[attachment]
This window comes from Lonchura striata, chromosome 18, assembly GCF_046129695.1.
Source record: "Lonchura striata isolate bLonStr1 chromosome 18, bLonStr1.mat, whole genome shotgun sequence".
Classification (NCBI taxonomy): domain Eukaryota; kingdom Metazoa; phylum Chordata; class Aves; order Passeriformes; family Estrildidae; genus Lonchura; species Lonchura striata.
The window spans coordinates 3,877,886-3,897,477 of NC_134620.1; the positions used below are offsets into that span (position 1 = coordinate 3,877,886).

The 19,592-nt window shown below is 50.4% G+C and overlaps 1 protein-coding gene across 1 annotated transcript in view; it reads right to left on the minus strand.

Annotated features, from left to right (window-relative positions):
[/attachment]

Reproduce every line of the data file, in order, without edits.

This window comes from Lonchura striata, chromosome 18, assembly GCF_046129695.1.
Source record: "Lonchura striata isolate bLonStr1 chromosome 18, bLonStr1.mat, whole genome shotgun sequence".
Classification (NCBI taxonomy): domain Eukaryota; kingdom Metazoa; phylum Chordata; class Aves; order Passeriformes; family Estrildidae; genus Lonchura; species Lonchura striata.
The window spans coordinates 3,877,886-3,897,477 of NC_134620.1; the positions used below are offsets into that span (position 1 = coordinate 3,877,886).

The 19,592-nt window shown below is 50.4% G+C and overlaps 1 protein-coding gene across 1 annotated transcript in view; it reads right to left on the minus strand.

Annotated features, from left to right (window-relative positions):